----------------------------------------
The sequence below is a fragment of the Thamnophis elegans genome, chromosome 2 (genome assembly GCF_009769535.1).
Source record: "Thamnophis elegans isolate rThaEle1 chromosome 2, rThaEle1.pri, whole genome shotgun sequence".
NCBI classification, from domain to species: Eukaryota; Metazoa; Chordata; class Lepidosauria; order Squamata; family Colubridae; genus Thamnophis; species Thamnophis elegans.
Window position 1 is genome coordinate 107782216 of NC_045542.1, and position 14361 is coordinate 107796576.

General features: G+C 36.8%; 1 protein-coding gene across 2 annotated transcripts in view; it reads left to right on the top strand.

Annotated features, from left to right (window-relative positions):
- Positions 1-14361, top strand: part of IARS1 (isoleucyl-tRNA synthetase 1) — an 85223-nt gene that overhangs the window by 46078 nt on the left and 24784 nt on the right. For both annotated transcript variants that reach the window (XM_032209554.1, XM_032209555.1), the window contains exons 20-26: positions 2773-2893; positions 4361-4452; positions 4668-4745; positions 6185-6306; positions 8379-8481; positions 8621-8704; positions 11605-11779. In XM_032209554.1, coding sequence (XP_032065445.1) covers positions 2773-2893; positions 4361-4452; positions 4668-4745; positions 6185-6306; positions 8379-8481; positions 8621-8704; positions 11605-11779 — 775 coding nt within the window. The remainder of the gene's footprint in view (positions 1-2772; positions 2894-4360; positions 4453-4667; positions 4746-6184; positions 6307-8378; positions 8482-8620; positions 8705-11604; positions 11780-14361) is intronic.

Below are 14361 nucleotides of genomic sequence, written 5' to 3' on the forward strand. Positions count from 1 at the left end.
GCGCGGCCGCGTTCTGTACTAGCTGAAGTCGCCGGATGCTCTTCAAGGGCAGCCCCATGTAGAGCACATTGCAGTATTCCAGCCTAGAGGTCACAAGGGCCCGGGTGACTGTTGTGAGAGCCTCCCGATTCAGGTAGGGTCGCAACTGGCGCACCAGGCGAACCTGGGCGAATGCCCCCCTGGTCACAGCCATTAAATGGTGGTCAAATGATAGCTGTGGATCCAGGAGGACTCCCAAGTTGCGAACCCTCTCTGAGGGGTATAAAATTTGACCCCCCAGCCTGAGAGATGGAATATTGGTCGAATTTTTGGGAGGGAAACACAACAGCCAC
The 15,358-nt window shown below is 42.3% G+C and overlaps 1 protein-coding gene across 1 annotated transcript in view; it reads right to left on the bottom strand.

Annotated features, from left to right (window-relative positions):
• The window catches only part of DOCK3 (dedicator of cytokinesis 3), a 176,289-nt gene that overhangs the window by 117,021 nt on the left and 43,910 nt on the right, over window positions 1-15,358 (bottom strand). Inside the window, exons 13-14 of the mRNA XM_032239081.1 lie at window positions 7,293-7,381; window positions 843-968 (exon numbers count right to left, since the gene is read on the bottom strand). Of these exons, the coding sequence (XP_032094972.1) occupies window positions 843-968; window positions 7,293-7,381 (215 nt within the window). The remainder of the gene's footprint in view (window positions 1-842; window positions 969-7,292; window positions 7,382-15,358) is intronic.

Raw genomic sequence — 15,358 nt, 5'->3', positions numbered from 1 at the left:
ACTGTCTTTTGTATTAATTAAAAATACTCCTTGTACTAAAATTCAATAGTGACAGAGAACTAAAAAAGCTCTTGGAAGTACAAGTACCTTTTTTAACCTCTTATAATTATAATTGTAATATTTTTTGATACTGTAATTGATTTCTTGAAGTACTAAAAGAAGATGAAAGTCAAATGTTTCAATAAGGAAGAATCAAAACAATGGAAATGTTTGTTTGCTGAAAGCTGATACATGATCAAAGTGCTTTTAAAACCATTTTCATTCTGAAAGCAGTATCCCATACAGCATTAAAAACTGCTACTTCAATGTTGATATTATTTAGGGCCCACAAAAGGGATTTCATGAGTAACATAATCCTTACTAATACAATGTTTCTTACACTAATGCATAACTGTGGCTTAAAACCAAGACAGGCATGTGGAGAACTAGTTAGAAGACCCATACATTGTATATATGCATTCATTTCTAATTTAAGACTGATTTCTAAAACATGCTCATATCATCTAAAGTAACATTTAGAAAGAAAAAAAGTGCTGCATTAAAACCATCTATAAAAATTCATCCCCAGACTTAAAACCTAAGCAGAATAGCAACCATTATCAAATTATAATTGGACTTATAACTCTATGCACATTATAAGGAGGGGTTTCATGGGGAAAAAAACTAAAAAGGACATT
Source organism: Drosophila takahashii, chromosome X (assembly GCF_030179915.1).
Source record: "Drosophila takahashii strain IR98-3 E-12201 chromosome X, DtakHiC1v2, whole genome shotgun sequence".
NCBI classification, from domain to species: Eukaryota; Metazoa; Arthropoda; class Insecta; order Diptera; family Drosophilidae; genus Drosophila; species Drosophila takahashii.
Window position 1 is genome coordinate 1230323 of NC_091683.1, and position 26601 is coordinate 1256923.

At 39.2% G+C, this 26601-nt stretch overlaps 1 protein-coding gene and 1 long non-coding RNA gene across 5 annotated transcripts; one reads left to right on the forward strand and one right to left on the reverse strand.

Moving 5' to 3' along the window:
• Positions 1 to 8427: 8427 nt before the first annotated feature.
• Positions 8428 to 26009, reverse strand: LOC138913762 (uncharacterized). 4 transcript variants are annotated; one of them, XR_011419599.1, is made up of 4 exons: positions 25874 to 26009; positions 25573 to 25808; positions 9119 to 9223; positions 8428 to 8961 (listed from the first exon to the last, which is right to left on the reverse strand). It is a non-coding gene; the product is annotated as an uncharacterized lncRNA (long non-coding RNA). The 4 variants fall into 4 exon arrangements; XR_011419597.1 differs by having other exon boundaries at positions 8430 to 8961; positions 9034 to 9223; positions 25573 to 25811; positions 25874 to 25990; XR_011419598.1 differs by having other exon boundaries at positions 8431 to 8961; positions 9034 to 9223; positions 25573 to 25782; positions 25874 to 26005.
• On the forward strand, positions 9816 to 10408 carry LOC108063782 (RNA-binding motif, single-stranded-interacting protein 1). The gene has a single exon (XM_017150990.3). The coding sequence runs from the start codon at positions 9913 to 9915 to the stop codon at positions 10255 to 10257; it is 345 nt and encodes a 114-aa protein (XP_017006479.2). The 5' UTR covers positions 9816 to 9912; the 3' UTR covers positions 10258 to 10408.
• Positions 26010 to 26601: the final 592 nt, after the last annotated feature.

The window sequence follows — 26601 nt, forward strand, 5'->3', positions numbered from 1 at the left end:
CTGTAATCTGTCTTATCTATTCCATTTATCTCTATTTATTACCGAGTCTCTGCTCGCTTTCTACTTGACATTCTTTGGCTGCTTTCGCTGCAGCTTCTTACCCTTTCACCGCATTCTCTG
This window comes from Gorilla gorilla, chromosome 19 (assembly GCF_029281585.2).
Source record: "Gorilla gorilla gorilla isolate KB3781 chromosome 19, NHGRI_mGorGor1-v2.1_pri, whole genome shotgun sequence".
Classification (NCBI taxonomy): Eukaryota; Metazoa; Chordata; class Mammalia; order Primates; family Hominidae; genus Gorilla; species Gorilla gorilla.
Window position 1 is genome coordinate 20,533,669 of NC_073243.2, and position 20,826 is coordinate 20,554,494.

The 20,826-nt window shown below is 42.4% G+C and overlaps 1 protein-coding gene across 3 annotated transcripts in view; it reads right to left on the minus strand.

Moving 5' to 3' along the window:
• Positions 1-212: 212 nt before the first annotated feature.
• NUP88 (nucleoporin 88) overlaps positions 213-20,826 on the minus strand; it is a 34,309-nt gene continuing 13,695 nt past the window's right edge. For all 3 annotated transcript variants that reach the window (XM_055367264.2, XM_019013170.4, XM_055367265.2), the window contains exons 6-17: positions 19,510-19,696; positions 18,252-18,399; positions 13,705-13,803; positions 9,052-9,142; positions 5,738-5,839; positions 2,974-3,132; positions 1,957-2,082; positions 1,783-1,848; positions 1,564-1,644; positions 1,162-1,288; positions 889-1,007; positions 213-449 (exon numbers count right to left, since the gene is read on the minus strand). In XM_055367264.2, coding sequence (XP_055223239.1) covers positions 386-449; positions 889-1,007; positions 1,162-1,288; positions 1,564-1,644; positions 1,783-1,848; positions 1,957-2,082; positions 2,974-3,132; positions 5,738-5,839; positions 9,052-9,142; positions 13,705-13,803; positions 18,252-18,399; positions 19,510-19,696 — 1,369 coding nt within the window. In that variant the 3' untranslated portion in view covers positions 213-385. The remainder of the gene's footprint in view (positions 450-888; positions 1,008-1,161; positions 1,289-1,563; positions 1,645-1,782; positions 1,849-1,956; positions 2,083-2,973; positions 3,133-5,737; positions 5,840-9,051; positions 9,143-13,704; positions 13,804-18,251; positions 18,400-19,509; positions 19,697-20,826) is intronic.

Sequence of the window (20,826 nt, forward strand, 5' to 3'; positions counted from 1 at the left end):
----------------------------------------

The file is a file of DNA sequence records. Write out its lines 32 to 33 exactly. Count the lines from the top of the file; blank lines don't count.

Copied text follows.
Moving 5' to 3' along the window:
• Positions 1-212: 212 nt before the first annotated feature.